Angular Persistence Save

An Angular 2 - 4 compatible persistence layer supporting Memory, Session Storage and Local Storage persistence layers. Supports timeout, expiration, single use, and Rx.

Project README


Library to aid in a consistent implementation of browser storage including memory, session, and local storage.

This project allows you to persist data within an Angular 2 or Angular 4 application written in TypeScript, ES6 or ES5. The implementations of the various storage techniques have been expanded and normalized such that no specific knowledge should be needed of the various storage types and thier uses. In addition, the library will help with cleanup of persistent cached data by keeping track of which data has been loaded and where it is put.

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1 Basic Usage

To use this library, install it via npm into your project.

npm install angular-persistence --save 

Next install the Persistence Module into your module:

import { PersistenceModule } from 'angular-persistence';

@ngModule System.config({
    import: [PersistenceModule]

Once imported, the Module can be used from within your components or other injectables:

import { PersistenceService } from 'angular-persistence';

class Foo {
    constructor(private persistenceService: PersistenceService) {}

To access persisted properties, use the following:

// will return true if successful
persistenceService.set('myName', 'scott');

// returns scott

// returns previous value (scott) and removes

// clears all storage saved by this service, and returns a list 
// of keys that were removed

//cleans the storage of expired objects

There are more options for each of these methods. For complete usage, please see the API documentation.

2 Storage Types

This library is capable of handling various storage types within the browser. These are specified on get, remove, removeall, and clean methods via the type parameter. For other methods like set and createCache, the type is specified on the config object. The StorageType enumeration contains the list of available storage types. If not storage type is specified, MEMORY storage type is used. Currently the framework supports:

  • MEMORY: the fastest and most flexible memory type. This will simply store the object within the service instance's memory. This storage type WILL NOT persist among page re-loads and objects inside of this collection, if mutated, will mutate all instances of the object. As such, this works best with immutable objects and can accomodate large data sets as well as objects that have some actual logic.

  • IMMUTABLE_MEMORY: this storage type is just like the memory storage type EXCEPT that the objects are serialized before they are saved and then deserialized on a get. This is the same as browser and local storage, only the data is not persisted beyond the service instance. Just like local and session storage, however, this storage type is incapable of serializing objects that are not serializable with the Javascript JSON class.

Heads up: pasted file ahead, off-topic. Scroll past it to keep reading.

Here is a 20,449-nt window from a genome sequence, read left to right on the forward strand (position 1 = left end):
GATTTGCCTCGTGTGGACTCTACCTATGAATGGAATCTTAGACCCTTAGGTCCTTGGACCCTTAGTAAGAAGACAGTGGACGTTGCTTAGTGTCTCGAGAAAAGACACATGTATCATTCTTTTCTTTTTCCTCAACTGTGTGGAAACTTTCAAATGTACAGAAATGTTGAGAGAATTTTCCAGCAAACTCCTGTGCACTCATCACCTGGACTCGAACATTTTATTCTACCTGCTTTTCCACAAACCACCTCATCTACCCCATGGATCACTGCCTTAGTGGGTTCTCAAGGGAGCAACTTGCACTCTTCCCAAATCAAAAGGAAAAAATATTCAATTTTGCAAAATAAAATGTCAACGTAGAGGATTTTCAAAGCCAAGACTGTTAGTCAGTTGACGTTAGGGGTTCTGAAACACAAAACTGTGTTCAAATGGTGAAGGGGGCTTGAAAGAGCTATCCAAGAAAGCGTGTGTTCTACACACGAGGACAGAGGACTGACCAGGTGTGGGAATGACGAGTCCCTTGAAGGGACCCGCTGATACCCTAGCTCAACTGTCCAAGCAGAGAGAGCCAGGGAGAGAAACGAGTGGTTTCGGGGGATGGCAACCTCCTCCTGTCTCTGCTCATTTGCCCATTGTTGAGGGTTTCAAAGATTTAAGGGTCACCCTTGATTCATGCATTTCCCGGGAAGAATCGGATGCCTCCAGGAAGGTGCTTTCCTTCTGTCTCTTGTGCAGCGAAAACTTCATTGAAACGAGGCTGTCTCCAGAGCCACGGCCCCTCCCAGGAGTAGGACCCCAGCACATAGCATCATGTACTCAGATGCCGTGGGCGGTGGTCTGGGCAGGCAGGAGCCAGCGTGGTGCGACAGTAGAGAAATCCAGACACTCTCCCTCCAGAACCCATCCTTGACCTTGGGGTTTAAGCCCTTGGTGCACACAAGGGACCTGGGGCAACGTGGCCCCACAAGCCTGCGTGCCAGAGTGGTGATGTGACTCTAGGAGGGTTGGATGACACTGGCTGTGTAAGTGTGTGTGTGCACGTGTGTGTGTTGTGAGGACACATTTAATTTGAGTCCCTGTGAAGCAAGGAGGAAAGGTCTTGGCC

• SESSION: this storage type is persistent so long as the current browser tab is being displayed. Different tabs will have different values. Even if the page is refreshed or the service instance is restarted, this storage type will persist for the current tab. This storage type is incapable of serializing objects that are not serializable via Javascripts JSON class. Also, unlike session storage provided by javascript, this SessionStorage CAN distinguish between a null value and undefined.

  • LOCAL: this storage type is persistent permanently. If used too extensively, this can clog up your browser. It is suggested hat you specify a "maxAge" for objects on the local storage. Otherwise this works just like Session storage with the same limintations.

persistenceService.set('myName', 'scott', {type: StorageType.SESSION});  
persistenceService.get('myName', StorageType.SESSION);
persistenceService.remove('myName', StorageType.SESSION);

3 Storage Configuration

Config objects are used for several methods within the persistence framework to provide additional configuration. Depending on the option, some or all of the following configuration types are available. In addition to storage type, the config options let the framework know when to expire items from the cache.. In the previous section we introduced you to the 'type' property of the config. Now we'll delve into some of the others:

  • timeout - specifies a value (in ms) for when the value in the property becomes 'stale'. Every time the value is accessed via the 'get' or 'cache' method, the timeout counter is restarted.
  • expireAfter - specifies after how much time (in ms) the stored value will be valid for after it has been set. Unlike the timeout, this value will not reset when the value is read, only when a new value is set.
  • oneUse - this option is not available for all configurable methods. Some methods (like createCache) can't support the oneUse option because of thier nature. This option is great for short term storage.
persistenceService.set('myName', 'scott', {type: StorageType.SESSION, oneUse: true});

4 Isolated Containers

Isolated Persistence Containers serve two needs throughout the system. First off, they provide a much simpler interface then calling the service methods directly, especially when configuration options or non-MEMORY storage types are used because the configuration is specified when the container is created. This allows you to create a container that will store a value in a certain way, and all getters and setters will use the same configuration when loading and saving attributes.

Secondly, it provides an isolated grouping of objects that are stored in a namespace. So two different libraries that might use the persistence library, have less chance of attributes conflicting. Additionally, I had a usecase where route components had separate data, but this data needed to be removed at the same time even though neither component was aware of the others properties. By using a container, both components shared a namespace and when I needed to delete the persisted values from both, I simply did a removeAll from the container and voila, all of the attributes were gone.